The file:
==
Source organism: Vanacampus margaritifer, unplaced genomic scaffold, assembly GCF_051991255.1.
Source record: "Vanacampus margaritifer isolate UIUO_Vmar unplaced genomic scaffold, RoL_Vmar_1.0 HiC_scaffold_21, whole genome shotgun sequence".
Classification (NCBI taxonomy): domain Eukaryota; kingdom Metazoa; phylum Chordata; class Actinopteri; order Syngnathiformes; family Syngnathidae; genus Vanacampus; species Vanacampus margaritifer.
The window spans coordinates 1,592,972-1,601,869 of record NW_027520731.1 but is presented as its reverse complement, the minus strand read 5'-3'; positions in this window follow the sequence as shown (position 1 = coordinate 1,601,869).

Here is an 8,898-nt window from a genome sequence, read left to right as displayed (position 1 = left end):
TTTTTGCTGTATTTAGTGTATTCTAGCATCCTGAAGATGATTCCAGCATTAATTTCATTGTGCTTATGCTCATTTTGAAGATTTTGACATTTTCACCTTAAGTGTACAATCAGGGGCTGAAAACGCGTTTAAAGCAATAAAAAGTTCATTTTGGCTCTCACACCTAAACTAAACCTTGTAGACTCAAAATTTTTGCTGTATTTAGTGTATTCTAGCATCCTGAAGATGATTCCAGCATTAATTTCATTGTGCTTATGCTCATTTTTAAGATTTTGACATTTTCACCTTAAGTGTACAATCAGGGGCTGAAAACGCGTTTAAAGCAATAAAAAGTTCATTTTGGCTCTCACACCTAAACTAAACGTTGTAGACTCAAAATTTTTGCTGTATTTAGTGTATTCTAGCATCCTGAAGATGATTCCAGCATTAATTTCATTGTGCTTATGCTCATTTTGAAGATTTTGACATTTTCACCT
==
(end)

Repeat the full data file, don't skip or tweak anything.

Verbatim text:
Source organism: Vanacampus margaritifer, unplaced genomic scaffold, assembly GCF_051991255.1.
Source record: "Vanacampus margaritifer isolate UIUO_Vmar unplaced genomic scaffold, RoL_Vmar_1.0 HiC_scaffold_21, whole genome shotgun sequence".
Classification (NCBI taxonomy): domain Eukaryota; kingdom Metazoa; phylum Chordata; class Actinopteri; order Syngnathiformes; family Syngnathidae; genus Vanacampus; species Vanacampus margaritifer.
The window spans coordinates 1,592,972-1,601,869 of record NW_027520731.1 but is presented as its reverse complement, the minus strand read 5'-3'; positions in this window follow the sequence as shown (position 1 = coordinate 1,601,869).

Here is an 8,898-nt window from a genome sequence, read left to right as displayed (position 1 = left end):
TTTTTGCTGTATTTAGTGTATTCTAGCATCCTGAAGATGATTCCAGCATTAATTTCATTGTGCTTATGCTCATTTTGAAGATTTTGACATTTTCACCTTAAGTGTACAATCAGGGGCTGAAAACGCGTTTAAAGCAATAAAAAGTTCATTTTGGCTCTCACACCTAAACTAAACCTTGTAGACTCAAAATTTTTGCTGTATTTAGTGTATTCTAGCATCCTGAAGATGATTCCAGCATTAATTTCATTGTGCTTATGCTCATTTTTAAGATTTTGACATTTTCACCTTAAGTGTACAATCAGGGGCTGAAAACGCGTTTAAAGCAATAAAAAGTTCATTTTGGCTCTCACACCTAAACTAAACGTTGTAGACTCAAAATTTTTGCTGTATTTAGTGTATTCTAGCATCCTGAAGATGATTCCAGCATTAATTTCATTGTGCTTATGCTCATTTTGAAGATTTTGACATTTTCACCT